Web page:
BIA recognizes best clay brick designs

The University of the District of Columbia Student Center received the Best in Class (paving and landscaping) Brick Architecture Award from the Brick Industry Association (BIA). Photo © Sam Kittner. Photo courtesy BIA
The University of the District of Columbia Student Center received the Best in Class (paving and landscaping) Brick Architecture Award from the Brick Industry Association (BIA).
Photo © Sam Kittner. Photo courtesy BIA

Nineteen outstanding projects incorporating clay brick have been recognized with Brick Architecture Awards from the Brick Industry Association (BIA). Judged by a jury of independent design professionals, the association distributed Best in Class, Gold, Silver, and Bronze awards across five categories: commercial, higher education, K-12 educational, paving and landscaping, and multifamily residential.

South Carolina’s Fort Mill Welcome Center was named Best in Class in the commercial category. Designed by Charleston-based Liollio Architecture, the building features three brick colors, which reflect local clay pottery from the Catawba Indian tribes.

The Cambridge Seven-designed Dr. Nettie Stevens Science Center at Westfield State University in Massachusetts received Best in Class award in the higher education category. The facility was designed to match the surrounding midcentury buildings with a low-maintenance brick blend.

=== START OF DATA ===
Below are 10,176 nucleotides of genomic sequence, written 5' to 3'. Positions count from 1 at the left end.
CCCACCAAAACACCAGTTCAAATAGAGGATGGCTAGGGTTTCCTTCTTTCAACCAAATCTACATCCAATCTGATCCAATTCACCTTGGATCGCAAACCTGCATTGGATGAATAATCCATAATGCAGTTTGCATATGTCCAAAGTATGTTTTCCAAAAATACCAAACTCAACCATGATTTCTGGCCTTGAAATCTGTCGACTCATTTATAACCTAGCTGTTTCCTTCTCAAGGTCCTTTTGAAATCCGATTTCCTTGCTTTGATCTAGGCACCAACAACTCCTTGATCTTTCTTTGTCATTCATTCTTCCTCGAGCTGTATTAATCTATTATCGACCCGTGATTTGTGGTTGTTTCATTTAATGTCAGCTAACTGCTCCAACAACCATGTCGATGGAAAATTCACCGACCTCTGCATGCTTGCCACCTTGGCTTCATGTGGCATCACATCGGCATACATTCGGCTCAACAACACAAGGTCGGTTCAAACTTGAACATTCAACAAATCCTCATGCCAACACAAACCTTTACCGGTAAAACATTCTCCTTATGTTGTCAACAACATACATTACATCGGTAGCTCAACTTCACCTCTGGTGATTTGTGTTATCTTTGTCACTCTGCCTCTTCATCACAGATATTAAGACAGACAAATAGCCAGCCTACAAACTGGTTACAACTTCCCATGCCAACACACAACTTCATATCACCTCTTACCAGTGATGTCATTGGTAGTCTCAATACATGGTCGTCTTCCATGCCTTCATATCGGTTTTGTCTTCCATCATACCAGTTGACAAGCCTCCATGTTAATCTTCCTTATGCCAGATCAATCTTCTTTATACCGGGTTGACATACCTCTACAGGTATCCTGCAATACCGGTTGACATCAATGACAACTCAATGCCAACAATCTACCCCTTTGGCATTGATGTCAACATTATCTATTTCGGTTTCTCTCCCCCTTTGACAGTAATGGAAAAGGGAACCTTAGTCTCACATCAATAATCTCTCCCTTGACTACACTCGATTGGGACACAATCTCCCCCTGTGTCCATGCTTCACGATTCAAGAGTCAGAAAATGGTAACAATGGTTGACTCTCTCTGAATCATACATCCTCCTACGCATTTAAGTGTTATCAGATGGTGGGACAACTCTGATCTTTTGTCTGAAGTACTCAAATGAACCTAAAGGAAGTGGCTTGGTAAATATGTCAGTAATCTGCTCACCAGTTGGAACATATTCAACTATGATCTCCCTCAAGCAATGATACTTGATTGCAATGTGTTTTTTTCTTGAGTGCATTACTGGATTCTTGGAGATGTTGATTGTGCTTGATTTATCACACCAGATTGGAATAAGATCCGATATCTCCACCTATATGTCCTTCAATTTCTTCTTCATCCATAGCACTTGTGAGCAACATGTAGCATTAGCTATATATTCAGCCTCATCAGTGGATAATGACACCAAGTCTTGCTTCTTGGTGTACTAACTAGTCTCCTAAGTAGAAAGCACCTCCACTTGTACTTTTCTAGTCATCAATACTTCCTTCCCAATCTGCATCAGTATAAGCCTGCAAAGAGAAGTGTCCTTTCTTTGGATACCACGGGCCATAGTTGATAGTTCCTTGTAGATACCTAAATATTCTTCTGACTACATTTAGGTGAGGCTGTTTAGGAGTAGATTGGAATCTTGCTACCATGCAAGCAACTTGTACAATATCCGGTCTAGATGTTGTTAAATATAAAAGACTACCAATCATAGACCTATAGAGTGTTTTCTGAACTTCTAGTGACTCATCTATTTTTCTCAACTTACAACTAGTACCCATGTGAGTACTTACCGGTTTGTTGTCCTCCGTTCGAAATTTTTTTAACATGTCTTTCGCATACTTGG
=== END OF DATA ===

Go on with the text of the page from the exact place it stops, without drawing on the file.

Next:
Dr. Nettie Stevens Science Center in Massachusetts won Best in Class in the higher education category.
Dr. Nettie Stevens Science Center in Massachusetts won Best in Class in the higher education category.

Robert J. Richardson Middle School in Chicago was named Best in Class in the category of K-12 educational. The school’s design (STR Partners) features colorful accent brick panels in red, orange, green, blue, and purple, which are laid in contrast with white brick walls.

Other Best in Class winners include:

  • University of the District of Columbia Student Center, Washington, D.C. (Cannon Design in collaboration with Marshall Moya Design; Lee and Associates)—paving and landscaping category; and
  • The Hine Project, Washington, D.C. (Weinstein Studio/Esocoff & Associates and Gensler)—multifamily residential.

“Fired-clay brick offers unlimited aesthetic flexibility, and is an integral part of any sustainable, low maintenance building strategy,” said Ray Leonhard, president of BIA.

To view a photo gallery of all the winning projects, click here.

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